• “Despite the critical importance of attracting the world’s leading entrepreneurs, the Department now proposes to rescind the IER. This short-sighted decision, if finalized, will cost the United States hundreds of thousands of jobs. It will allow foreign nations to exercise leadership—at the expense of the United States—in critical fields like artificial intelligence, robotics, autonomous vehicles, energy, and healthcare. And it will endanger U.S. national security by encouraging the next Google or SpaceX to be founded abroad. Rescinding the IER would thus substantially harm the U.S. economy and national interests.”

Read the full submission.

 

Background on the IER

Finalized by the Obama Administration, the rule allows foreign-born entrepreneurs to launch high-growth startups in the U.S. These immigrant entrepreneurs can remain in the U.S. for two and a half years, with the possible extension of another two and a half years. Less than a week before the IER was to go into effect on July 17, 2017, DHS announced that the rule would be delayed and that DHS intended to rescind the final rule. NVCA and the other plaintiffs argued that because DHS did not solicit advance comment from the public on the delay, it therefore violated clear requirements of the Administrative Procedure Act. On December 1, 2017, United States District Judge James E. Boasberg of the U.S. District Court for the District of Columbia ruled in favor of NVCA and its co-plaintiffs. The ruling compelled DHS to dispense with its delay and to implement the program. Despite the court order, DHS has not moved forward with any applications under the International Entrepreneur Rule. As a result, on May 9, 2018, NVCA and its co-plaintiffs filed a motion for discovery in federal court to determine whether DHS is fully complying with the court order.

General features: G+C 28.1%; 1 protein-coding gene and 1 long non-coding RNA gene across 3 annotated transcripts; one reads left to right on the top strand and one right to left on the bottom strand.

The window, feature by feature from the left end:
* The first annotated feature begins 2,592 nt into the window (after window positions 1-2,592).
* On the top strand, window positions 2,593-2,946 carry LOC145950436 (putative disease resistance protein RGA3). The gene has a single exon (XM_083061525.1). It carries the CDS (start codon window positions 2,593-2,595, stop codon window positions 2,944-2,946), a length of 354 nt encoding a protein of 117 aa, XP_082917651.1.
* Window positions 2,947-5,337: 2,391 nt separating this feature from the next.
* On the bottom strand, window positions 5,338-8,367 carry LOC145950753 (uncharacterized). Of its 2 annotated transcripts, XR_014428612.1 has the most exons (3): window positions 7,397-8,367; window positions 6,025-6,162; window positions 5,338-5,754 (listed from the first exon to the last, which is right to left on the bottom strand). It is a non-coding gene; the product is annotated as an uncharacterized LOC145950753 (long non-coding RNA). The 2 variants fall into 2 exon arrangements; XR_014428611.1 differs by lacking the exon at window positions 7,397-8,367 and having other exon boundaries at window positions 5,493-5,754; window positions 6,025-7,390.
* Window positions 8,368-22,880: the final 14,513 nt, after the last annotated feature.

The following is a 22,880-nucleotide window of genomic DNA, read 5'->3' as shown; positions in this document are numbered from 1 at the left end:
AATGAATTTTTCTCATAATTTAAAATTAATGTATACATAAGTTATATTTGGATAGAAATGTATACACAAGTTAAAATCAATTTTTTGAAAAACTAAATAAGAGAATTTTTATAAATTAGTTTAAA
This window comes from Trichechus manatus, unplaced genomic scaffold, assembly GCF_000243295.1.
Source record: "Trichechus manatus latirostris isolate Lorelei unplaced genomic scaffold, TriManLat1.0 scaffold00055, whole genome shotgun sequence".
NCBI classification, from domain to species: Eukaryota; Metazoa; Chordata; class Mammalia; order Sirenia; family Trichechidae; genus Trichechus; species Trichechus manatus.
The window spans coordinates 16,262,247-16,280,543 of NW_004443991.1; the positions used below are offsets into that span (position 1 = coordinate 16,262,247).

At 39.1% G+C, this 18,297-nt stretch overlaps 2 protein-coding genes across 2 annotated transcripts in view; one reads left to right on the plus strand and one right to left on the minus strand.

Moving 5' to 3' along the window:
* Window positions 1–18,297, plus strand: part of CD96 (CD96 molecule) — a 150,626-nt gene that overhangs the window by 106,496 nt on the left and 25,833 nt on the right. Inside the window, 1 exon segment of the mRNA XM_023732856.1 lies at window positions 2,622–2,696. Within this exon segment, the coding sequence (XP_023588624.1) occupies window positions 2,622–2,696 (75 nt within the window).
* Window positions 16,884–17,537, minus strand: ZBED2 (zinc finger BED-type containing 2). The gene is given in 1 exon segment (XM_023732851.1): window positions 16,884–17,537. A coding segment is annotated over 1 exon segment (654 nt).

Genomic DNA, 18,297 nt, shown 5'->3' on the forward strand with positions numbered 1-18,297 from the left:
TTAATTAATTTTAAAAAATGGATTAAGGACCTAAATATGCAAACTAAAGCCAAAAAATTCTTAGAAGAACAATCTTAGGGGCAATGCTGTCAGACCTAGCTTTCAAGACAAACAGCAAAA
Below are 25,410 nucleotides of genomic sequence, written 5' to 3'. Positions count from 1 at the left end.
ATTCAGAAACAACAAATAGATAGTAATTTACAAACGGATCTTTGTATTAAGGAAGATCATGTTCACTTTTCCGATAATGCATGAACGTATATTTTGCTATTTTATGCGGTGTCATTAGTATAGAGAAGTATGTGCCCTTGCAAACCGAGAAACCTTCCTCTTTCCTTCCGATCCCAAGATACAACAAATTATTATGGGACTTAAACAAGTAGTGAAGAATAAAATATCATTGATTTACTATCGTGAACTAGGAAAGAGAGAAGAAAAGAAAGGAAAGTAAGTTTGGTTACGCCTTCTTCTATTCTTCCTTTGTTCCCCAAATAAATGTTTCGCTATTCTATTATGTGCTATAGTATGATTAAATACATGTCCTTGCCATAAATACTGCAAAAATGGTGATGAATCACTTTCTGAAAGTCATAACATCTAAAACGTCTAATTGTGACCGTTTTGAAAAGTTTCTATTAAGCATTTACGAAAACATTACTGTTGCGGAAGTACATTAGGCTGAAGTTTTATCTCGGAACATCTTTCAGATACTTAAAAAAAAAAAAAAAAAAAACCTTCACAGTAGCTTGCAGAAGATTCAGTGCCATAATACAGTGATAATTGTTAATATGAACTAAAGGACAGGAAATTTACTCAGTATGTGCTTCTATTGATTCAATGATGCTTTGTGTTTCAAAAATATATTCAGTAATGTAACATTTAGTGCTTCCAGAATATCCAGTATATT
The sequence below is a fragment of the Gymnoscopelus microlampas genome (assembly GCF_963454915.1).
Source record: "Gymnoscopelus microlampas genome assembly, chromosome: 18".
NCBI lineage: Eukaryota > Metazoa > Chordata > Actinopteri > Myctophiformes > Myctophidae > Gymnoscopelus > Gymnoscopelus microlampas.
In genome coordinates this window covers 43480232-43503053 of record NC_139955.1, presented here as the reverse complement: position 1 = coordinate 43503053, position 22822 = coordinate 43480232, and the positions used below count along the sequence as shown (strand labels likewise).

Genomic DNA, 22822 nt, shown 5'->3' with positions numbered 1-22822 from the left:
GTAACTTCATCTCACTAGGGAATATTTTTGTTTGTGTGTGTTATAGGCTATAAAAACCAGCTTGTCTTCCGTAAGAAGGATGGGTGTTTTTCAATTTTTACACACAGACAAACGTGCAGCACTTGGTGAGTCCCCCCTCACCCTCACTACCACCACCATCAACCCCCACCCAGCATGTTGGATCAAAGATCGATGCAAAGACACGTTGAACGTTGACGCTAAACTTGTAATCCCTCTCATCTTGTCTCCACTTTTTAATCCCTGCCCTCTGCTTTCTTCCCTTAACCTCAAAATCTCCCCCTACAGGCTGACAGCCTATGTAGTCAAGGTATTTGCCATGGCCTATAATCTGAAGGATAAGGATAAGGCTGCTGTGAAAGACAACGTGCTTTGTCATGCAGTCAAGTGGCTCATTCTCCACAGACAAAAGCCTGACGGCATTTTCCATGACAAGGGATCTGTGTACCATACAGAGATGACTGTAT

The delay and intention to rescind IER comes at a time of increased global competition for entrepreneurship. The U.S. share of global venture capital investment has dropped precipitously from 90% twenty years ago to 54% last year. Countries like Canada, France, Germany, and Singapore have put in place ‘startup visas’ to bring new companies to their shores. The world’s best immigrant entrepreneurs now have many choices on where to start a new enterprise, and the International Entrepreneur Rule would facilitate these job creators launching a startup in the United States, rather than overseas. Rescission of IER will only harm the U.S. economy by pushing new job creation and company formation overseas.


About National Venture Capital Association

Venture capitalists are committed to funding America’s most innovative entrepreneurs, working closely with them to transform breakthrough ideas into emerging growth companies that drive U.S. job creation and economic growth. As the voice of the U.S. venture capital community, the National Venture Capital Association (NVCA) empowers its members and the entrepreneurs they fund by advocating for policies that encourage innovation and reward long-term investment. As the venture community’s preeminent trade association, the NVCA serves as the definitive resource for venture capital data and unites its member firms through a full range of professional services. For more information about the NVCA, please visit www.nvca.org.